First News
Volume:8, Number:05
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Not a Bird’s Eye, But a Close-up

Writing for First News over the last few years has been quite a fascinating experience for me. Of course, it has to do with the editor and me. We are both named, through sheer coincidence, Badrul Ahsan. The difference, though, is there. It is slight, it is something that anyone hardly notices. But, again, it is a difference of momentous proportions even if not many care to notice it or simply miss out on in their peregrinations through the world of the media and specifically the First News part of it.

The editor of First News has Mohammad appended to his side of the Badrul Ahsan story. And this scribe begins his part of the tale with the term Syed. And there you have it, this little world of our journalism with room for this Mohammad and that Syed, both ending up being Badrul Ahsan. Where First News is concerned, both these Ahsans, or Badruls if you may, share space, one as its leading light, the other as a weekly contributor to it. All too often, readers or those who flip through the pages of the magazine tend to think it is one and the same person. The Badrul with the Mohammad attached to his name is often pelted with messages meant for the Syed. As for the Syed, he is often mistaken for the Mohammad, to a point where he is often the recipient of praise for the way First News is being run.

And that is the whole point. First News, in all the years it has been in circulation, has been a source of pleasure for those who not only like to keep abreast of what goes on around the world but also would like to see the issues presented in simple and yet intellectual manner. First News, from that point of view, has been different from other journals in that it has every week given readers not a bird’s eye view but a close-up of the world. One could always argue that it can do better or could have done better. That is what we always say about any newspaper or news magazine. Room for improvement is a concept common to any media outlet anywhere. It is therefore much a similar thought around First News.

That said, one cannot but notice the rather large canvas that First News has consistently worked on. The canvas is, yes, one that gives a wide berth to discussions of Bangladesh’s sociopolitical culture. In a country where politics has traditionally been a staple of conversation, alongside poetry, it is but natural that First News would have its pulse on the national mood, swinging and changing though it were. First News has not been neutral. It does not, from all indications, believe that the media need to exercise neutrality in their observations. Which is why its perceptions of national politics has been bold and, more importantly, objective. Sometimes it has irritated, at other times it has gladdened. But it has never been pusillanimous in its view of political realities in Bangladesh. You could say a similar thing about the journal’s views on social issues, especially those where the state has appeared to falter through its inaction in light of all the incidents that make dents on the structure of the state.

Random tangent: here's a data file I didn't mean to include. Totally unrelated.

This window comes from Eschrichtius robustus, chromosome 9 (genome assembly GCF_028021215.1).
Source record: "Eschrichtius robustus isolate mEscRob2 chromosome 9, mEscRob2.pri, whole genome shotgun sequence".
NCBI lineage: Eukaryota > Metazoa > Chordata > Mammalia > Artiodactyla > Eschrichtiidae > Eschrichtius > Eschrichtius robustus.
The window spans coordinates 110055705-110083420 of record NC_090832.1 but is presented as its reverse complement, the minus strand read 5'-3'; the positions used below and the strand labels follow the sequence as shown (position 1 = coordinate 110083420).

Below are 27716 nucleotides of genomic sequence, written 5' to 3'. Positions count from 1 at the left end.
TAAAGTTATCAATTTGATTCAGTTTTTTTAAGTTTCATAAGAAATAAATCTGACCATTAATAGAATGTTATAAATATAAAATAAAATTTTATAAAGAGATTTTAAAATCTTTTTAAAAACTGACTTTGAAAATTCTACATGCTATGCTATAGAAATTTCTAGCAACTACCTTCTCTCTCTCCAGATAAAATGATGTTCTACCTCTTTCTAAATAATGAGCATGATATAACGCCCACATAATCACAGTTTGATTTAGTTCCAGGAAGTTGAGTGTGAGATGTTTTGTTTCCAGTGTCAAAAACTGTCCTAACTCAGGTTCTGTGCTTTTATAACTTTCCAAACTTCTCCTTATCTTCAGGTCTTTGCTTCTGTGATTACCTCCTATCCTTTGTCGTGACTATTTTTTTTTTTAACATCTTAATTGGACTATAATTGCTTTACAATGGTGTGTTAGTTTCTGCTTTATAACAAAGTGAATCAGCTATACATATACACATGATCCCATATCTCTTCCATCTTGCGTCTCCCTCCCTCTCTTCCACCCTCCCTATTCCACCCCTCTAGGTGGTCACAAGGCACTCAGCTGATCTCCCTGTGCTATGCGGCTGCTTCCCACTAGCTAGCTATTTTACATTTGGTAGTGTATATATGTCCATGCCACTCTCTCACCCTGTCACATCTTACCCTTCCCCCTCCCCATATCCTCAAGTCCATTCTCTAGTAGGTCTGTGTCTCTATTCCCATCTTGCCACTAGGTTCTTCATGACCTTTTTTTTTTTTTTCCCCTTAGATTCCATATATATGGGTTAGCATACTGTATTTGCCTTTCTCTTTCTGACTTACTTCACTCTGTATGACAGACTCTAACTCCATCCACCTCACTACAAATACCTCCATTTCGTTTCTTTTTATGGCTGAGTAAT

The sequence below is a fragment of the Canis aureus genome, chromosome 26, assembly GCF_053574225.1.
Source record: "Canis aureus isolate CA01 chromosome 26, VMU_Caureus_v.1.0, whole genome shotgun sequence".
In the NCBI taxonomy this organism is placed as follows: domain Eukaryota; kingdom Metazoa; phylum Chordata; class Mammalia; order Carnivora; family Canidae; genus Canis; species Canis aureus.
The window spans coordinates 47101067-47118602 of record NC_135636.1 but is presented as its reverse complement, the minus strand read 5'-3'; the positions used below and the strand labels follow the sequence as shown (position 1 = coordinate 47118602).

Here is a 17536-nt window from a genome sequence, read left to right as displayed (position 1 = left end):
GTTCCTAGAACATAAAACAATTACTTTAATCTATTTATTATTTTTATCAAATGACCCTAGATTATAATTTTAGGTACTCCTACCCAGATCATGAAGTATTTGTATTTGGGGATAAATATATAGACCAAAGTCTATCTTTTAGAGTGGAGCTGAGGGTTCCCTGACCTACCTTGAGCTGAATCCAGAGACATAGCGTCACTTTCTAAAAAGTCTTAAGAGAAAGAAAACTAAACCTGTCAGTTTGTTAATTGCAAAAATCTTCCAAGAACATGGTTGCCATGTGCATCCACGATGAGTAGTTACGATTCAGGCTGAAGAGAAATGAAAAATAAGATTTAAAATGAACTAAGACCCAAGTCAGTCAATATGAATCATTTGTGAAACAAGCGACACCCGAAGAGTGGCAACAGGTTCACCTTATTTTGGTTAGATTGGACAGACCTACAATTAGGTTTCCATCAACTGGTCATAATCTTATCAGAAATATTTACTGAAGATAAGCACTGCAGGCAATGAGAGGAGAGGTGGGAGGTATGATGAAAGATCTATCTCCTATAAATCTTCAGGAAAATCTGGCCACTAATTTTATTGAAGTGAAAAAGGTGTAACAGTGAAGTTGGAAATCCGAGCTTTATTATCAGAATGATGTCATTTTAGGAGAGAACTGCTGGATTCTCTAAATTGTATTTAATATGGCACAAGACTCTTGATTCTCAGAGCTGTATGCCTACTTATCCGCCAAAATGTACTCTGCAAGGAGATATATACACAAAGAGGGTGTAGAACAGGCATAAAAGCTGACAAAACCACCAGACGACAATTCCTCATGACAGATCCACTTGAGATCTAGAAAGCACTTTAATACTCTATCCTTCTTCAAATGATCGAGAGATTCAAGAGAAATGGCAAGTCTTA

At First News, criticism has been a weapon used against the inequities which have increasingly come to polarize society. The weekly has spared none where questioning them on matters of public interest has been the dominant theme. That is not what you can say about others. First News has parted company with others every time the matter of moral integrity has come to the fore. That attitude certainly did not endear it to the neo-capitalist classes dominating society today. It surely did not cause good cheer among those inhabiting the club of politicians. No, First News has not been a maverick. Neither has it propagated ideas of a radical transformation of society. Hardly any sign of the sensational has undermined its base. But it has been a claimant to something else. And that is pragmatism riding on the wings of objectivity.

And then there is the matter of the subjects it has covered on its weekly journey. Issues of an international dimension, health, the environment and climate change, workers’ rights, women’s empowerment have given First News the depth that a journal of this genre ought to have. Add to that the snippets out of life as it is lived, that dash of humor, the anecdotal derived from history which have kept it going. What more could one ask for? Much more, to be sure. But the point is that First News has done, through the years, what it originally set out to do. It did not succumb to pretence. It has stayed away from blandishments of all kinds. In other words, it has had a sober --- and sobering --- presence in our media world.

That makes you feel good.

Syed Badrul Ahsan is the Associate Editor of Asian Age

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